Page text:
Troubleshooting signal attenuation in a CCTV Security system.

When you have complain by a customer about a very poor picture generated by a security camera on a closed circuit television (CCTV). There number of factor to cause attenuation and picture distortion.

Upon inspection of the security camera, we found that the CCTV system consisted of National Television System Committee (NTSC) standard video generated and displayed in black-and-white. The main monitoring point of the CCTV system was a warehouse and a weather-proofed housed box security camera located on a 15-ft high mounted atop the building’s roof.

The security camera was connected to a security DVR in a security office some 200 ft away via a 75 ohm Siamese coaxial and power in one cable, which was routed down into the office by means of a pipe type of entry. Power to the security camera was provided via a 12V low-voltage DC link on the same Siamese cable; both the monitor and camera low-voltage DC supplies were simply plugged into a wall outlet convenient to the operator at the guard’s office.


The picture quality on the video monitor looked as though contrast control was turn all the way one direction so that there was no contrast at all; the picture looked washed-out and was barely visible, which was a nearly light gray.

Testing procedures carried out

Fisrt step in solving this kind of problems is to start the diagnostics from step one, which is the security camera. Our first task was to go up to the security camera at the roof and see the picture quality and video signal looked like as it exited the security camera. Tyou can perform this test with a mobile monitor or any mobile display that you can connect directly to the camera. his test was much aided by the fact that our handheld, 50 MHz bandwidth, solid state, digitizing oscilloscope with LCD display had an internal battery pack and did not require any AC power for operation.

First Step. 1, the coaxial cable was disconnected at the camera and a BNC style fitting was installed. This fitting was equipped with a 75 ohm terminator resistor on one leg. Then, we connected our handheld oscilloscope into the remaining open end of the BNC connector. The result was a healthy NTSC composite video signal high quality picture. Conclusion: the camera was clearly putting out a good signal, which was about 1.8V across the 75 ohm termination.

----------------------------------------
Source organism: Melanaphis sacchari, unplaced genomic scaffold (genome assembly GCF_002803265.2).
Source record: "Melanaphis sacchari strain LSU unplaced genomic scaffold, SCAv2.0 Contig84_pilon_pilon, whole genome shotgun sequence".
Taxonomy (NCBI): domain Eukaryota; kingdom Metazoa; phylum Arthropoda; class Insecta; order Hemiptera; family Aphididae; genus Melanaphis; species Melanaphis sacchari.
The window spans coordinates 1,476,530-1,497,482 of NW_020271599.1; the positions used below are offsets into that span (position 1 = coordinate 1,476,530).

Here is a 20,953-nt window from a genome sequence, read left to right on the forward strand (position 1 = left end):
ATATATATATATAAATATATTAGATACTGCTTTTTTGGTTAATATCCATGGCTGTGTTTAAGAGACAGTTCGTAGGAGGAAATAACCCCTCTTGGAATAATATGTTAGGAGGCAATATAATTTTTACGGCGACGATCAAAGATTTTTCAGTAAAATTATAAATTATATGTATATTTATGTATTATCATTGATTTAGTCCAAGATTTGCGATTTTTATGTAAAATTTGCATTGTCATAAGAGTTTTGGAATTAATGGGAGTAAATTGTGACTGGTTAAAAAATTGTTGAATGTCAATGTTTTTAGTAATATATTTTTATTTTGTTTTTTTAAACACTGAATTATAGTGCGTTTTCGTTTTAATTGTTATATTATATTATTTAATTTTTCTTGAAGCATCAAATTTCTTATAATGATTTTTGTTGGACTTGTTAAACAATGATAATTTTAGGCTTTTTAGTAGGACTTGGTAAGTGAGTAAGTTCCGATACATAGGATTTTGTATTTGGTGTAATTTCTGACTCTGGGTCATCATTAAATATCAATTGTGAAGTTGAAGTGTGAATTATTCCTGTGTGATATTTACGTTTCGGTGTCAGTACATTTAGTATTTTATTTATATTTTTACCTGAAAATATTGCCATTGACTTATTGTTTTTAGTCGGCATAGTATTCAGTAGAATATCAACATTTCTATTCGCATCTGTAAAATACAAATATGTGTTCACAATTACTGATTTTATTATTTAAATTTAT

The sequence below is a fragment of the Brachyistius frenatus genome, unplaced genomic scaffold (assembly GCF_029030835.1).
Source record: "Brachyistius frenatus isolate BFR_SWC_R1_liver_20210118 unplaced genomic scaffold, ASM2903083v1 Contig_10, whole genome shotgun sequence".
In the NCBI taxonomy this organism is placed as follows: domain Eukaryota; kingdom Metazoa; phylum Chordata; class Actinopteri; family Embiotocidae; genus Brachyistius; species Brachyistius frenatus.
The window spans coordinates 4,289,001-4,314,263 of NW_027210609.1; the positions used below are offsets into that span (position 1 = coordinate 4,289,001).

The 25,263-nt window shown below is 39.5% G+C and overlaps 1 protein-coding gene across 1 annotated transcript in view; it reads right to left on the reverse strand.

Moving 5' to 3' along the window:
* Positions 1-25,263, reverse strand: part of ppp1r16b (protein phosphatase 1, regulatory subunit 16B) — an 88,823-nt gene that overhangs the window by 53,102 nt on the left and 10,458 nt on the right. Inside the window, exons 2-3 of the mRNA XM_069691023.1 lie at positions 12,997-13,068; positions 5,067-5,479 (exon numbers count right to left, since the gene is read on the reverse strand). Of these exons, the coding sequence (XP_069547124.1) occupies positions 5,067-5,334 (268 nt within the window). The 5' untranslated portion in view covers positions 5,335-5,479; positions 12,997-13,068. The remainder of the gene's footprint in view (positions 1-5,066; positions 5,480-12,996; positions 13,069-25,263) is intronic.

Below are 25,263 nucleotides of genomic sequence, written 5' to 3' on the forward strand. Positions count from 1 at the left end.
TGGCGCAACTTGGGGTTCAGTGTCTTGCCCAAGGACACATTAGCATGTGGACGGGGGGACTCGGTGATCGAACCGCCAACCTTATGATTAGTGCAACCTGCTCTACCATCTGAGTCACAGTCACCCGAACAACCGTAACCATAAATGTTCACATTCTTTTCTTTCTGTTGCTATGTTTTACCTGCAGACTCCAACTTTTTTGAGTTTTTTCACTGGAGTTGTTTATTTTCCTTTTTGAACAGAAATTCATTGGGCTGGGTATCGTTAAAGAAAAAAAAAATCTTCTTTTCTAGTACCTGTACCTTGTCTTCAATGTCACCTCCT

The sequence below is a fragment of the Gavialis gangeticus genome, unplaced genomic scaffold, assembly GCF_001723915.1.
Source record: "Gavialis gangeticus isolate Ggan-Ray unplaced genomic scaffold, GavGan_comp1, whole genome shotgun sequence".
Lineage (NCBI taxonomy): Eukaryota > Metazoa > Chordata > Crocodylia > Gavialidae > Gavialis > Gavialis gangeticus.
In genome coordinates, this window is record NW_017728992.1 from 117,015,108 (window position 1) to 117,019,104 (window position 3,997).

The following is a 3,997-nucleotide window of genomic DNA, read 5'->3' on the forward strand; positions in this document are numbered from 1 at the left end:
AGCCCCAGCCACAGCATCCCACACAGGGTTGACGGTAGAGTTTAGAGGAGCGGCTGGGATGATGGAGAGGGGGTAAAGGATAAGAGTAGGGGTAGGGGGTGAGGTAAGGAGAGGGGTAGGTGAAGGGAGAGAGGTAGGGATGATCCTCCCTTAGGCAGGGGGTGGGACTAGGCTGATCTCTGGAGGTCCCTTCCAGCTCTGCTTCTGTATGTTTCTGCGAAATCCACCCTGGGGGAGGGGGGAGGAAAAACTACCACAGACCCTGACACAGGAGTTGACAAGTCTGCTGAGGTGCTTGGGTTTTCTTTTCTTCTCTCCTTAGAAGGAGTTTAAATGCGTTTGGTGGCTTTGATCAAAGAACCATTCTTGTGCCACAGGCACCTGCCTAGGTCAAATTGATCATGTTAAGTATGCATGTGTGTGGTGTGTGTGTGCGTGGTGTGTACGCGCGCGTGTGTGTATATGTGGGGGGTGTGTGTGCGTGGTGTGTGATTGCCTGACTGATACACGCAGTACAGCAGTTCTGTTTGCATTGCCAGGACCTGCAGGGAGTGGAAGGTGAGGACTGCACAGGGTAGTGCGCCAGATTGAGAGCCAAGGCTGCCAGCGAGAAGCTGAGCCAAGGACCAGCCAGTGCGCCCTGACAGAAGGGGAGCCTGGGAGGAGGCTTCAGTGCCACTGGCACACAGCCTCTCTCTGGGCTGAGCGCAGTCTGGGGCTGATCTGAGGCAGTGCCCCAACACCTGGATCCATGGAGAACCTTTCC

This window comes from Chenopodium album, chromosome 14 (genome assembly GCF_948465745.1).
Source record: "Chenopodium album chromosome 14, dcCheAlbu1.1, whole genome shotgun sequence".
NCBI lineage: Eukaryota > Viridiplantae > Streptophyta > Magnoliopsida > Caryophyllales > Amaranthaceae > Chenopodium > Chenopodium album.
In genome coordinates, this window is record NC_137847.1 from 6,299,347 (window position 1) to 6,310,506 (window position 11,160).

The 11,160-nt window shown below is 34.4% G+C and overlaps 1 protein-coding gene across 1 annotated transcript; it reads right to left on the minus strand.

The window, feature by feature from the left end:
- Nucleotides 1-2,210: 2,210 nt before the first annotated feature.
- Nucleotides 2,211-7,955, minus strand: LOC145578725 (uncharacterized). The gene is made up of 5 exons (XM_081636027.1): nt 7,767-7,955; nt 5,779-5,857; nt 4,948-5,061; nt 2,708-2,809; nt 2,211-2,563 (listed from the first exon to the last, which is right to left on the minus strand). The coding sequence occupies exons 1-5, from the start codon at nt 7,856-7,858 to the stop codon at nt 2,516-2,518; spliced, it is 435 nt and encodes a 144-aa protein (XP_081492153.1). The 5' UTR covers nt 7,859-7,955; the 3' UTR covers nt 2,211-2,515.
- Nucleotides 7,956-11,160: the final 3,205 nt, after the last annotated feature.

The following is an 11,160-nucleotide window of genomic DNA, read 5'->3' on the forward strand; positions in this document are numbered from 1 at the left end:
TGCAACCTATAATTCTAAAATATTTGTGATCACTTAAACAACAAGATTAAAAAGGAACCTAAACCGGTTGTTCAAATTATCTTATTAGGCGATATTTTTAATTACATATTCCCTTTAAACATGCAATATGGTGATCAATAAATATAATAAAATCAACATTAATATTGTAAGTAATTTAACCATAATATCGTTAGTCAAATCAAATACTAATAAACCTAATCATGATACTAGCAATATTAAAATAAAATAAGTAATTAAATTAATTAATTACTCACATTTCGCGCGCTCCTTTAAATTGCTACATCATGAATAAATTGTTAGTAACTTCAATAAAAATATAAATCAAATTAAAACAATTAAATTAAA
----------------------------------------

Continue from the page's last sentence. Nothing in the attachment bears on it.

The BNC connector was removed and the 75 ohm coaxial cable was reconnected.
Second test

The 2nd test was made at the DVR System end of the cable and right at the point where the cable was connected to the security dvr. Again, the BNC was used, but this time no 75 ohm termination resistor was used with it since the BNC was attached to both the DVR and the cable. The result of this test was that almost no video signal could be seen on our handheld monitor screen.

We then changed the monitor’s vertical scale the Conclusion: the signal loss was occurring along the 75 ohm cable path, or was it?

Security DVRs have been seen to “load down” a signal due to an internal failure on its input circuit; as such, we didn’t want to rule this possibility out. A quick test with the BNC and the 75 ohm termination resistor in place of the video monitor quickly ruled out this possibility; the signal was essentially. We really could conclude that the signal’s loss was occurring along the 75 ohm cable.

3rd test. We placed our handheld monitor into the BNC at the junction of the cable and security DVR. This allowed us to take a relative dB measurement reading, using the original zero-level as the reference. Here we see that the DC loss exists. This loss represents a voltage loss ratio of 4.84:1, or a signal loss of nearly 5V for every volt put into the cable!

How much signal attenuation should you expect on a 200-ft long, 75 ohm coaxial cable? A quick look at the coaxial cable manufacturer’s Master Catalog gave us the approximate answer: around 2 dB of loss at 10 MHz for 200 ft of RG-59/U type cable as used in CATV applications. The whole attenuation chart is shown in the accompanying table below.

Oh yes, since the manufacturer’s information was provided only in dB form, what would we have done if we didn’t understand dB and weren’t working in terms of dB on our handheld monitor? You guessed it. We would have had no idea what was “normal” and what was not on a coaxial siamese cable run of the type being investigated. All we would have had was some guesswork, which is not a very good way to go in most cases.

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